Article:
Maximize the Potential of Your Business Clients

Without a doubt, establishing and maintaining retirement benefits are important for all of your business owner clients. Fortunately, we practitioners now have greater options than ever before to help our clients. Current customized specialty programs are more efficient, provide greater benefits and are now possible since the passage of the Economic Growth and Tax Relief Reconciliation Act of 2001 followed by the Pension Protection Act. When done correctly, these plans can reduce taxes and provide future benefits. If done incorrectly, they may bring IRS scrutiny, among other problems. To avoid unwanted issues, you may want to consider some of the following plans available to business clients.

Qualified Retirement Plans; Qualified retirement plans are particularly suitable for small business owners who are in high-income tax brackets because they are fully deductible from ordinary income taxes to the business owner. This may also serve as a solution to the looming Alternative Minimum Tax (AMT) issue because they are not a tax-preference item.

Cash Balance Plans; Cash balance plans have been used to reduce the cost of employee benefits and can now be capitalized on to a greater extent since the passing of the Pension Protection Act. Cash balance plans offer employers advantages not available with other qualified plans. For example, small business owners can make large defined benefit-sized contributions with small 401(k)-sized costs for the employees. They can be used when employee cost is too large to make a traditional defined benefit plan appealing to the owner(s). When designed properly, the owner(s) contributions can exceed $100,000 per year and can even exceed their salary. A cash balance plan can be combined with a 401(k). A properly designed cash balance plan can make 90 percent of the contributions and benefits available to the owner(s) and/or preferred participants.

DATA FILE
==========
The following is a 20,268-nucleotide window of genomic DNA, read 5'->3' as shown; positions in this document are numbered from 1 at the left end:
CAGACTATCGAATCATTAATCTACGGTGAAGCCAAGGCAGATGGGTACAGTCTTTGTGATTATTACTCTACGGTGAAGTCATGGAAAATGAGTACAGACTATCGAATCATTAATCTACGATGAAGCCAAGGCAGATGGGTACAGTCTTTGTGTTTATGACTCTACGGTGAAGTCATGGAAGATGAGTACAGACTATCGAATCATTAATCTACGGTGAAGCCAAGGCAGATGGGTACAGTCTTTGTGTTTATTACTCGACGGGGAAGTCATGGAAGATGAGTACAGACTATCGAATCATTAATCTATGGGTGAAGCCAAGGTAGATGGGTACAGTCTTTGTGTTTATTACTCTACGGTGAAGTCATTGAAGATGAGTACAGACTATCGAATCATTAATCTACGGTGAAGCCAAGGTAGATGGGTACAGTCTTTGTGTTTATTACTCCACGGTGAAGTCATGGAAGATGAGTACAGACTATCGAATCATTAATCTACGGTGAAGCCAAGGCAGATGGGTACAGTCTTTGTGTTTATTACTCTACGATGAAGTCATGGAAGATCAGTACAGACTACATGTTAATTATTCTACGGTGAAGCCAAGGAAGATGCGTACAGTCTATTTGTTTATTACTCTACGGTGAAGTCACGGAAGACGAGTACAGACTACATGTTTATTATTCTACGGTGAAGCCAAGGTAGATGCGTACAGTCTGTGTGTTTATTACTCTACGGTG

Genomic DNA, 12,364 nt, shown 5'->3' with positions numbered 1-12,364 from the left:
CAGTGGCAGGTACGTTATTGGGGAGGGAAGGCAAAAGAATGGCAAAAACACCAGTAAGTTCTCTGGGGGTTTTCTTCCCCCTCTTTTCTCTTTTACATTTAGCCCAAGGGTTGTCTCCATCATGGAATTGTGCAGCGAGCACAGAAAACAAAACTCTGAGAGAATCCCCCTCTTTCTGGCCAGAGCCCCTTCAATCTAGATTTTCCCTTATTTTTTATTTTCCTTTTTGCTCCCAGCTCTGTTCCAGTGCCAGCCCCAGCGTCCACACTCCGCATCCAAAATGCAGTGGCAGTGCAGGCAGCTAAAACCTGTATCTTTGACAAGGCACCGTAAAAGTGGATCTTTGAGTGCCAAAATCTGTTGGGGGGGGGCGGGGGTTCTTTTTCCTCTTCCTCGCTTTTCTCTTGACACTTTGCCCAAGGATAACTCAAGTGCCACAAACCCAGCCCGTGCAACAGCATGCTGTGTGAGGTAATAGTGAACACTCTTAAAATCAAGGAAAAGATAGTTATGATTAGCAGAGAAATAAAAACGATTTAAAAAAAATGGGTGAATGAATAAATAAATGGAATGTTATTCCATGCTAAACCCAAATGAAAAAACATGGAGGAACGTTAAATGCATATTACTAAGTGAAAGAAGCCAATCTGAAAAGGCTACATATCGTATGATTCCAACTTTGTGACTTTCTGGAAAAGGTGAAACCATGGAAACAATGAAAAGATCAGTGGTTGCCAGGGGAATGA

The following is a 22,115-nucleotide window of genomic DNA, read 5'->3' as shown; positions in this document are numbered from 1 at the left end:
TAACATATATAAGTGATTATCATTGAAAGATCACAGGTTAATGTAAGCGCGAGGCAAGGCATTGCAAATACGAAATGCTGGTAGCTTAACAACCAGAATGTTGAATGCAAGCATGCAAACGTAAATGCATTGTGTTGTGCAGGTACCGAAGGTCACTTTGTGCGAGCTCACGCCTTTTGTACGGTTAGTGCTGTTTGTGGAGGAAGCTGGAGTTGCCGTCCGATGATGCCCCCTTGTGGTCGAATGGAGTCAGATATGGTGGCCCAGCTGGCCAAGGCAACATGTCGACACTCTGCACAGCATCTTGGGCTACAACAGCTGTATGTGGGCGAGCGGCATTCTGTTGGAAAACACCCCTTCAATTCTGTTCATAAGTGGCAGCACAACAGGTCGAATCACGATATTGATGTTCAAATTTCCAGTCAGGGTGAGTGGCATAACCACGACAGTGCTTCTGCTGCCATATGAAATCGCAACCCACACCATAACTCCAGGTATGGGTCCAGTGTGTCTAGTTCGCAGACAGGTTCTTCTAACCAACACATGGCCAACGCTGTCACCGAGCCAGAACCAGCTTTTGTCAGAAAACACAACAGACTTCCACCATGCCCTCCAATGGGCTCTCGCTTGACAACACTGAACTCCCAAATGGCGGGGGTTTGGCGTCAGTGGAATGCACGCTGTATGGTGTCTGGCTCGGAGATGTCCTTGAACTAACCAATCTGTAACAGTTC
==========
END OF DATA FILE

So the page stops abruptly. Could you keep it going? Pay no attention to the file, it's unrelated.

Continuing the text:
Self-employed Individual and Partnership Plans; Self-employed individuals and partnerships consisting of only owners and their spouses (i.e., no common law, non-owner employees) should consider the Micro (K) ®. For example, a one person S Corporation in which the sole owner has $116,000 of compensation paid on IRS Form W-2 can receive 25 percent of eligible payroll as an employer deductible contribution. Then the owner, as an employee, can defer salary up to $15,000 (2006 limit). Consequently, a W-2 $116,000 salary results in an allowable deductible contribution of $44,000. The calculation for a business entity that is not taxed as a corporation (no W-2 compensation) is not so simple, but the results are somewhat similar. This plan can also make life insurance tax deductible, if desired. Additionally, up to $50,000 can be borrowed from the plan.

Small Business Plans; Many small business clients have used a SEP-IRA or basic profit sharing plan for their retirement needs due to the simplicity and low cost of these designs. However, recent favorable tax law changes have made these designs less effective. Worse yet, if you have any eligible employees, these may be among the most expensive plans to fully fund. A Dash 401(k) is a much better alternative. One of the many benefits is a substantially lower employee cost. Unlike a SEP-IRA, a Dash 401(k) will allow you to borrow up to $50,000 from the plan. This allows a business owner to make the greatest possible contribution without tying up all of his money until retirement. The plan allows life insurance to be deducted, if it is needed. The Dash 401(k) is flexible.

For example, a business owner with a $100,000 W-2 wage has a staff member earning $40,000 in W-2 income while another staff member earns $25,000 in W-2 income. The Dash 401(k) would allow the owner a contribution of $45,000, while the workers’ contributions would be $2,000 and $1,250, respectively. This is a great way to maximize your business clients’ income and retirement security potential.

Additional Plan Options – If your client has a C Corporation and wants to get money out while obtaining a deduction, a §162 executive bonus plan could be considered. With this option money taken out of the corporation is a deduction. The plan can be discriminatory and the money can take the form of a bonus to the owner and/or key executive.

With these or any other type of plans, business owners must be careful when choosing a tax advisor. We are constantly called to help when a business owner runs into trouble. Many investment providers have entered the market with little emphasis on administration. A document may be provided, but no effort is made to monitor the calculation of allowable contributions. In addition, there is no built-in method for dealing with non-owner common law employees who are hired, or are improperly excluded because they are considered part-time or independent contractors. Many plans, especially 401(k) and profit sharing plans, quickly run unfavorably for reasons such as:

• Improperly excluded part-time employees.
• Improperly timed salary deferral elections and deposits
• Incorrectly calculated profit sharing contributions
• Incorrectly calculated loan amounts.
• Improperly managed loan repayment schedules.
• Incorrectly calculated incidental life insurance premiums.
• Improperly timed salary deferral elections and deposits.
• Improperly excluded newly eligible non-owner participants.